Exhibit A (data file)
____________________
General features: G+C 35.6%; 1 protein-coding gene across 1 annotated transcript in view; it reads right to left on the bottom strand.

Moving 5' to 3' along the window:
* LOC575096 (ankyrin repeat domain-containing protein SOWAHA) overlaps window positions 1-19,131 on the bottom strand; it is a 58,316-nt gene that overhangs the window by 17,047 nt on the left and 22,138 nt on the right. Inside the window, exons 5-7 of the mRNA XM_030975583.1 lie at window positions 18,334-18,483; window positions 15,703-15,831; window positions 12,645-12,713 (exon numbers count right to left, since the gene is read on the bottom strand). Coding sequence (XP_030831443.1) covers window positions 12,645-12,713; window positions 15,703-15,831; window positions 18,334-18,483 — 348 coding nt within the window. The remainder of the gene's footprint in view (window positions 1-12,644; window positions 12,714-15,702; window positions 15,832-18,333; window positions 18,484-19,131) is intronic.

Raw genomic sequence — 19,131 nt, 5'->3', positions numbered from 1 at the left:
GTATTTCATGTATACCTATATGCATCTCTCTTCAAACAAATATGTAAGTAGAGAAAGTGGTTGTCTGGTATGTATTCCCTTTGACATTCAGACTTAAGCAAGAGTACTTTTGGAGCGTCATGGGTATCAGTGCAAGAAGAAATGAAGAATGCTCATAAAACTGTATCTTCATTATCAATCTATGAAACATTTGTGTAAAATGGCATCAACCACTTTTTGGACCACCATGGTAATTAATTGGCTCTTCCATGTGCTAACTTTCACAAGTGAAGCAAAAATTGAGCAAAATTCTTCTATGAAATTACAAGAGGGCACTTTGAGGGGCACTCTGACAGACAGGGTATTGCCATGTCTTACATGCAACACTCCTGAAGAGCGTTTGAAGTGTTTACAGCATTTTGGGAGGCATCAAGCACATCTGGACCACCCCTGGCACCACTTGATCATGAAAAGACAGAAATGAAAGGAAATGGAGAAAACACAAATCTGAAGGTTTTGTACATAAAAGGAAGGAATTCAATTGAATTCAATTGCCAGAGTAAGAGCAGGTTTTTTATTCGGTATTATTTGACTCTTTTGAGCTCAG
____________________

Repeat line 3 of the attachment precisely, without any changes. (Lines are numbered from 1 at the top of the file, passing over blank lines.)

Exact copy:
* LOC575096 (ankyrin repeat domain-containing protein SOWAHA) overlaps window positions 1-19,131 on the bottom strand; it is a 58,316-nt gene that overhangs the window by 17,047 nt on the left and 22,138 nt on the right. Inside the window, exons 5-7 of the mRNA XM_030975583.1 lie at window positions 18,334-18,483; window positions 15,703-15,831; window positions 12,645-12,713 (exon numbers count right to left, since the gene is read on the bottom strand). Coding sequence (XP_030831443.1) covers window positions 12,645-12,713; window positions 15,703-15,831; window positions 18,334-18,483 — 348 coding nt within the window. The remainder of the gene's footprint in view (window positions 1-12,644; window positions 12,714-15,702; window positions 15,832-18,333; window positions 18,484-19,131) is intronic.